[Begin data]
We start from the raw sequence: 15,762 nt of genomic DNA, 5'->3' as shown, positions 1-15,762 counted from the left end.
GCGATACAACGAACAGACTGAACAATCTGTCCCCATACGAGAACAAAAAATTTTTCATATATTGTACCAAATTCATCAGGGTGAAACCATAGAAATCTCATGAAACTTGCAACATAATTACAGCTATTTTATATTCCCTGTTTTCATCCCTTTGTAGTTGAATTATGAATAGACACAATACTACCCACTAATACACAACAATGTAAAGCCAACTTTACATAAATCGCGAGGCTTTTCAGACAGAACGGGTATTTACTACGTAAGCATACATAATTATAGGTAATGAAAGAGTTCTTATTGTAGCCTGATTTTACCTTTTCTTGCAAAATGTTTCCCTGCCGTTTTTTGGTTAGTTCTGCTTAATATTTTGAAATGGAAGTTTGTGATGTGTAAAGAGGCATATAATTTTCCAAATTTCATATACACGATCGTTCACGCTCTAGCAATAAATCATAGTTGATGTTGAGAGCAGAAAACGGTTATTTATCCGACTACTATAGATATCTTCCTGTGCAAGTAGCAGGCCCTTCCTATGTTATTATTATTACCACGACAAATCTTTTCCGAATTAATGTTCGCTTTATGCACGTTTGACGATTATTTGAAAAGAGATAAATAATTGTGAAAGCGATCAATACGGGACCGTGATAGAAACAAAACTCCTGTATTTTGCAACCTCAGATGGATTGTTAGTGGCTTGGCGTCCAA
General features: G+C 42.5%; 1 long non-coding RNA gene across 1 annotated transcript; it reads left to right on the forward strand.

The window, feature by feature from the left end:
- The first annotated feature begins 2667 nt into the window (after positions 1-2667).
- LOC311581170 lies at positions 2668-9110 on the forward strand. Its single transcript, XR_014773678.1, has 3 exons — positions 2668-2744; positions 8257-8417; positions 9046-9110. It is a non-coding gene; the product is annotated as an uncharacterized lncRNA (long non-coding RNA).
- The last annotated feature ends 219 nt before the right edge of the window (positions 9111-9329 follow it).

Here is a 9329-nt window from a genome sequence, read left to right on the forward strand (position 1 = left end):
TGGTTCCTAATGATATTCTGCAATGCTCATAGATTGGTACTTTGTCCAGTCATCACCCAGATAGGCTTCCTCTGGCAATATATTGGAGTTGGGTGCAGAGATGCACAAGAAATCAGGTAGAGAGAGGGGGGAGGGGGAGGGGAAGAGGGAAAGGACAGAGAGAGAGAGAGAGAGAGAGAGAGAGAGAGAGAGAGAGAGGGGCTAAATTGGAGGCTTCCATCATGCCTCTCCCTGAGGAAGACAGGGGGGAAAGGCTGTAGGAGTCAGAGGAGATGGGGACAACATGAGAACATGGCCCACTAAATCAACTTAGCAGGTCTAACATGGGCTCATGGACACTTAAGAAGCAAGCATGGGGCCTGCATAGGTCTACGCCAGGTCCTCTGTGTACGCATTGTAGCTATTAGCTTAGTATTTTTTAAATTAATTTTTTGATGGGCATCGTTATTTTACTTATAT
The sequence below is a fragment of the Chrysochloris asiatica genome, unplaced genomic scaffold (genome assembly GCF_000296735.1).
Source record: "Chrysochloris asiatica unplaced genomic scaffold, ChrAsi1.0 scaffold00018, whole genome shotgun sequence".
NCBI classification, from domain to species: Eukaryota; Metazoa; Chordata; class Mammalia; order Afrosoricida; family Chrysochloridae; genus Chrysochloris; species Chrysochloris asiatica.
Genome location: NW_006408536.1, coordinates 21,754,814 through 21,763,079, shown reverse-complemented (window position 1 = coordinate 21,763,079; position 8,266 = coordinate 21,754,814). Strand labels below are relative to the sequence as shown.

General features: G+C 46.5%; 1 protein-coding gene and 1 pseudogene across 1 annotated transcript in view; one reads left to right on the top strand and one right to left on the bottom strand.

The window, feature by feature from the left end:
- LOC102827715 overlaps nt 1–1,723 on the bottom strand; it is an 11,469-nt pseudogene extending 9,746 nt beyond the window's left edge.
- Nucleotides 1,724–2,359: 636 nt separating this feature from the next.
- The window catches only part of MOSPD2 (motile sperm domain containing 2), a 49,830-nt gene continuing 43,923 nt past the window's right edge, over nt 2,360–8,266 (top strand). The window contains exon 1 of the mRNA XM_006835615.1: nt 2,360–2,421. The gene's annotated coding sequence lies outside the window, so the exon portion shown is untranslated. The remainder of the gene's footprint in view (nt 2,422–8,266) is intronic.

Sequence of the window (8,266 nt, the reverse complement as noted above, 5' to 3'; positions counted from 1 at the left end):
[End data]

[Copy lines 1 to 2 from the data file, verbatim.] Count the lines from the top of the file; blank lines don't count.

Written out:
We start from the raw sequence: 15,762 nt of genomic DNA, 5'->3' as shown, positions 1-15,762 counted from the left end.
GCGATACAACGAACAGACTGAACAATCTGTCCCCATACGAGAACAAAAAATTTTTCATATATTGTACCAAATTCATCAGGGTGAAACCATAGAAATCTCATGAAACTTGCAACATAATTACAGCTATTTTATATTCCCTGTTTTCATCCCTTTGTAGTTGAATTATGAATAGACACAATACTACCCACTAATACACAACAATGTAAAGCCAACTTTACATAAATCGCGAGGCTTTTCAGACAGAACGGGTATTTACTACGTAAGCATACATAATTATAGGTAATGAAAGAGTTCTTATTGTAGCCTGATTTTACCTTTTCTTGCAAAATGTTTCCCTGCCGTTTTTTGGTTAGTTCTGCTTAATATTTTGAAATGGAAGTTTGTGATGTGTAAAGAGGCATATAATTTTCCAAATTTCATATACACGATCGTTCACGCTCTAGCAATAAATCATAGTTGATGTTGAGAGCAGAAAACGGTTATTTATCCGACTACTATAGATATCTTCCTGTGCAAGTAGCAGGCCCTTCCTATGTTATTATTATTACCACGACAAATCTTTTCCGAATTAATGTTCGCTTTATGCACGTTTGACGATTATTTGAAAAGAGATAAATAATTGTGAAAGCGATCAATACGGGACCGTGATAGAAACAAAACTCCTGTATTTTGCAACCTCAGATGGATTGTTAGTGGCTTGGCGTCCAA